The Green Inferno arrives in theaters two years after making the festival rounds and a full eight since Hostel: Part II doubled down on everything that made writer-director Eli Roth stand out in the first place, giving devotees and doubters alike ample time to brace for this foray into a remote jungle in which meat is very much on the menu. Though that won't make Roth's affinity for ghoulish dismemberment any easier for squeamish viewers to stomach, the fact that his sensibilities are better suited to comedy than they are to horror does help it go down more easily.
Funnier than it is scary and grosser than it is funny, The Green Inferno features a number of early scenes that would appear to be setting us up for a slacker comedy. Wide-eyed freshman Justine (Lorenza Izzo, to whom Roth was married last year) halfheartedly joins a campus activist group whose current mission is to descend upon Peru and save the rainforest. A characteristically cruel irony awaits: A plane crash strands them in the same wilderness they've just chained themselves to bulldozers to save. They're not alone, of course. Roth practically dares us to form any attachment to these people -- that way we don't particularly mind when Justine's friends start getting ripped apart by the natives.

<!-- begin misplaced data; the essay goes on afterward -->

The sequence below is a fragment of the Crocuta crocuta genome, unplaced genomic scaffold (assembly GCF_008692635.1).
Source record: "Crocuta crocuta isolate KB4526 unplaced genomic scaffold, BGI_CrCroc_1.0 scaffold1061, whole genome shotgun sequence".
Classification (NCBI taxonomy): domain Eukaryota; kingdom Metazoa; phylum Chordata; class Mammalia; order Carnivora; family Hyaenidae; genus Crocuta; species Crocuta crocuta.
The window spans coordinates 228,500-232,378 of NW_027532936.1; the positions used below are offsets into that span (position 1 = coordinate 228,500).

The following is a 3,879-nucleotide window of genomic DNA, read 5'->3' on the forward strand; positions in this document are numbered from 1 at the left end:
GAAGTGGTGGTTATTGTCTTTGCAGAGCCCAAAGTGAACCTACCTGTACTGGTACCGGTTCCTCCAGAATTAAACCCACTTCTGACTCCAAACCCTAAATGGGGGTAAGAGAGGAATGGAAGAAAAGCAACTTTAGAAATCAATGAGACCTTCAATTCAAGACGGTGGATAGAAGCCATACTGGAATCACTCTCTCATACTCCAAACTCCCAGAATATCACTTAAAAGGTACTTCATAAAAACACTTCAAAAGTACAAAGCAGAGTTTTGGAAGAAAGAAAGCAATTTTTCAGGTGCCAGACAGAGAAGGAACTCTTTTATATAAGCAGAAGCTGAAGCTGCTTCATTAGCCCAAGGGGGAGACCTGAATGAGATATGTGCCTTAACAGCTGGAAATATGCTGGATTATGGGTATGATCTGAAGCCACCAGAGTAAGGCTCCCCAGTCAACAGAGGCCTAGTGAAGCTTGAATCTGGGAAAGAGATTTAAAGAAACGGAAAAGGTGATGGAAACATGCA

Roth draws inspiration from Ruggero Deodato's infamous Cannibal Holocaust, amplifying that exploitation flick's least interesting components (gore, cruelty) at the expense of all others. The more brutal this becomes, the less anything other than blood and guts seems to matter. Just because watching every gory detail of a man getting torn limb from limb turns the stomach doesn't mean it quickens the pulse.